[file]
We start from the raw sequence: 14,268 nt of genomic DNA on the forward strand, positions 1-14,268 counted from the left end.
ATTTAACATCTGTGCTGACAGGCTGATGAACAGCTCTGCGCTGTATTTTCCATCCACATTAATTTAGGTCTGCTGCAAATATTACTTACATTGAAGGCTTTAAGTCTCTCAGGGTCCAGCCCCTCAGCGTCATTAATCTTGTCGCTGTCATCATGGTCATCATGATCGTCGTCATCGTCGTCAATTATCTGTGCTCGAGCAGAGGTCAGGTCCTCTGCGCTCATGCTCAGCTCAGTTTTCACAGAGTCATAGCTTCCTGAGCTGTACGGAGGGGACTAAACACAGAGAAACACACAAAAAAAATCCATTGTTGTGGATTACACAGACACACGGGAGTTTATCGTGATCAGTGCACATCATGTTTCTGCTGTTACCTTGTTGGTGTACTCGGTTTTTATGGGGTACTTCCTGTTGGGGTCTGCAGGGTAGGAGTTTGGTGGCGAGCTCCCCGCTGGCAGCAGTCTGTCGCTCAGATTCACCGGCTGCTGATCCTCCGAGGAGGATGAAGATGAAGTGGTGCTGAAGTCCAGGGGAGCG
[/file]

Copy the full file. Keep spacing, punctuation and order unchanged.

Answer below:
We start from the raw sequence: 14,268 nt of genomic DNA on the forward strand, positions 1-14,268 counted from the left end.
ATTTAACATCTGTGCTGACAGGCTGATGAACAGCTCTGCGCTGTATTTTCCATCCACATTAATTTAGGTCTGCTGCAAATATTACTTACATTGAAGGCTTTAAGTCTCTCAGGGTCCAGCCCCTCAGCGTCATTAATCTTGTCGCTGTCATCATGGTCATCATGATCGTCGTCATCGTCGTCAATTATCTGTGCTCGAGCAGAGGTCAGGTCCTCTGCGCTCATGCTCAGCTCAGTTTTCACAGAGTCATAGCTTCCTGAGCTGTACGGAGGGGACTAAACACAGAGAAACACACAAAAAAAATCCATTGTTGTGGATTACACAGACACACGGGAGTTTATCGTGATCAGTGCACATCATGTTTCTGCTGTTACCTTGTTGGTGTACTCGGTTTTTATGGGGTACTTCCTGTTGGGGTCTGCAGGGTAGGAGTTTGGTGGCGAGCTCCCCGCTGGCAGCAGTCTGTCGCTCAGATTCACCGGCTGCTGATCCTCCGAGGAGGATGAAGATGAAGTGGTGCTGAAGTCCAGGGGAGCG